Similarly, both professionals and homeowners don’t understand that getting hot water to the shower or sink quickly has nothing to do with the water heater. People ask for tankless heaters for the “instant” hot water, not realizing that the water is only hot instantly at the heater—it still has to flow through the pipes to the fixtures. Water heaters are often located in the garage or basement—often the farthest point from the bathrooms and kitchens. Plumbers run ¾-in. trunk lines around the house with ½-in. supplies to each fixture, all of which need to be filled with hot water before any arrives at a faucet. People who are tired of waiting will have a pump installed, often running continuously, which while saving water, wastes a lot of energy and acts as a sort of radiator, expelling heat throughout the house.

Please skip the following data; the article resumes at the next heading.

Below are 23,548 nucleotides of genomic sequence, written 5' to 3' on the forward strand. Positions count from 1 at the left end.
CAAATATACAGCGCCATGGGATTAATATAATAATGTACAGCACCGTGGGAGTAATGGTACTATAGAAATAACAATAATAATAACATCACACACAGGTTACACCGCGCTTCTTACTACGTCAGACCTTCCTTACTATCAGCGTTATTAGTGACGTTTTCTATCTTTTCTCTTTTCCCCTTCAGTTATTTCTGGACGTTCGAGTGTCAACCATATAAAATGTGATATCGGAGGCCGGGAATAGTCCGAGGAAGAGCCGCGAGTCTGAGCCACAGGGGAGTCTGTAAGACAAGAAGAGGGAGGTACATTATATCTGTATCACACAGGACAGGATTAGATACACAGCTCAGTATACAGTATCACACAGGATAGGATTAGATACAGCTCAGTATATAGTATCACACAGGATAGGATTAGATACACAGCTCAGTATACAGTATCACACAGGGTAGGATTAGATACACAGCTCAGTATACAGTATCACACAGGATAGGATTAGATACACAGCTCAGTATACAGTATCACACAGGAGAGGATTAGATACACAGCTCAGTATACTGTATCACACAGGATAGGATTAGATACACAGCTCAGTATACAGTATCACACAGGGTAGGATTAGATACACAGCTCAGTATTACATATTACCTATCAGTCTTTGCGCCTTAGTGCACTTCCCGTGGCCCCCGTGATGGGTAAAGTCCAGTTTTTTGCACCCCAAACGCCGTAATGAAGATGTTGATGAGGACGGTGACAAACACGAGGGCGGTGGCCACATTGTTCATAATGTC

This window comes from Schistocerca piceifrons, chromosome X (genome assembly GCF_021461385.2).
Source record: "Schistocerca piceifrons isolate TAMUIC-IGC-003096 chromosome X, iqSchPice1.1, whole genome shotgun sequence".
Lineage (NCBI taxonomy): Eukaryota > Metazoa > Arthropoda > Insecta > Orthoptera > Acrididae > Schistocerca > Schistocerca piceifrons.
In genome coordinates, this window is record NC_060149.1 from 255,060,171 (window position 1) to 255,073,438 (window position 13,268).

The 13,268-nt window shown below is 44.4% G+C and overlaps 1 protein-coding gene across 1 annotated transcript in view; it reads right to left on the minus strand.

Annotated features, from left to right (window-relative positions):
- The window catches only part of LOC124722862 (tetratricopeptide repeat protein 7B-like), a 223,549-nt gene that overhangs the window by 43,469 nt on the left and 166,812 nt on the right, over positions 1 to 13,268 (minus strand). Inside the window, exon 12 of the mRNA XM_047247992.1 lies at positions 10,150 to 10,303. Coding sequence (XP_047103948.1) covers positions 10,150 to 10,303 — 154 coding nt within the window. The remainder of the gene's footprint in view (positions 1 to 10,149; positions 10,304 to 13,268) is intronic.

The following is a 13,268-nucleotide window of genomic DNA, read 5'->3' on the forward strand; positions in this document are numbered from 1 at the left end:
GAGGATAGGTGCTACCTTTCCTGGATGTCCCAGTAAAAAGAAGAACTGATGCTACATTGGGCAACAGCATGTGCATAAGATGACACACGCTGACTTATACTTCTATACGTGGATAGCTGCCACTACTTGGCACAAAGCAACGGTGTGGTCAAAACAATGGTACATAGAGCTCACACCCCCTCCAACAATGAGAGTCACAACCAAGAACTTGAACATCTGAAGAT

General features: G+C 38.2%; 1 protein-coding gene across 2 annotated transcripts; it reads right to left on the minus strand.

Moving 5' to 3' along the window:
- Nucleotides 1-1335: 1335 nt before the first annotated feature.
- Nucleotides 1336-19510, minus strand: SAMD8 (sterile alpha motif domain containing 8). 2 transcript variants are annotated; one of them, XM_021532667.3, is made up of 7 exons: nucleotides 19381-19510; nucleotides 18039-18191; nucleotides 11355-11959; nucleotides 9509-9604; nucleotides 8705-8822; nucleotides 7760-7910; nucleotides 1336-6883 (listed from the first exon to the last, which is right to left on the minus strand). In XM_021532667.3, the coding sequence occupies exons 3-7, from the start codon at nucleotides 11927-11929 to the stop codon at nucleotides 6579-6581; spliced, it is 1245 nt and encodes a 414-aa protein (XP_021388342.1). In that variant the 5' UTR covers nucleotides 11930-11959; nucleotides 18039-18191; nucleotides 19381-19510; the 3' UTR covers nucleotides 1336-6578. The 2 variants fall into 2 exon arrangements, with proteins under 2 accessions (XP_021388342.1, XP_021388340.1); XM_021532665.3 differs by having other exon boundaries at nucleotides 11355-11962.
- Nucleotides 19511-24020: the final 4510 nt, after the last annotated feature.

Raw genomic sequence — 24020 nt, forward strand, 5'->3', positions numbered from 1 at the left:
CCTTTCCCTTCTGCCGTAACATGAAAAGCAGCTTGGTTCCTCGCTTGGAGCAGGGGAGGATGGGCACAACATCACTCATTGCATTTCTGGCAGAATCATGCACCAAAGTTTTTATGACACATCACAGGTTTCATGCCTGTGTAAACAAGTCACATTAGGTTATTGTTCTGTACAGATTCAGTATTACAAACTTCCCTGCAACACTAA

The best way to avoid these problems is to design the house around the plumbing. Locate heaters central to the end uses and run the shortest and smallest lines to each fixture. Other solutions include on-demand pumps that “charge” the lines with hot water. They move the water faster than running a faucet, and there is no waste water going down the drain. Gary Klein, the guru of all things hot water, has spent his career promoting efficient hot water systems. You can save a lot of water and energy, and eliminate the long wait for hot water by following his hot-water system design outlined in this post. In my own house, I installed the water heater in a central mechanical closet, and ran 1/2-in. PEX hot-water lines to each fixture. I get hot water everywhere within about 10 seconds, without any pumps.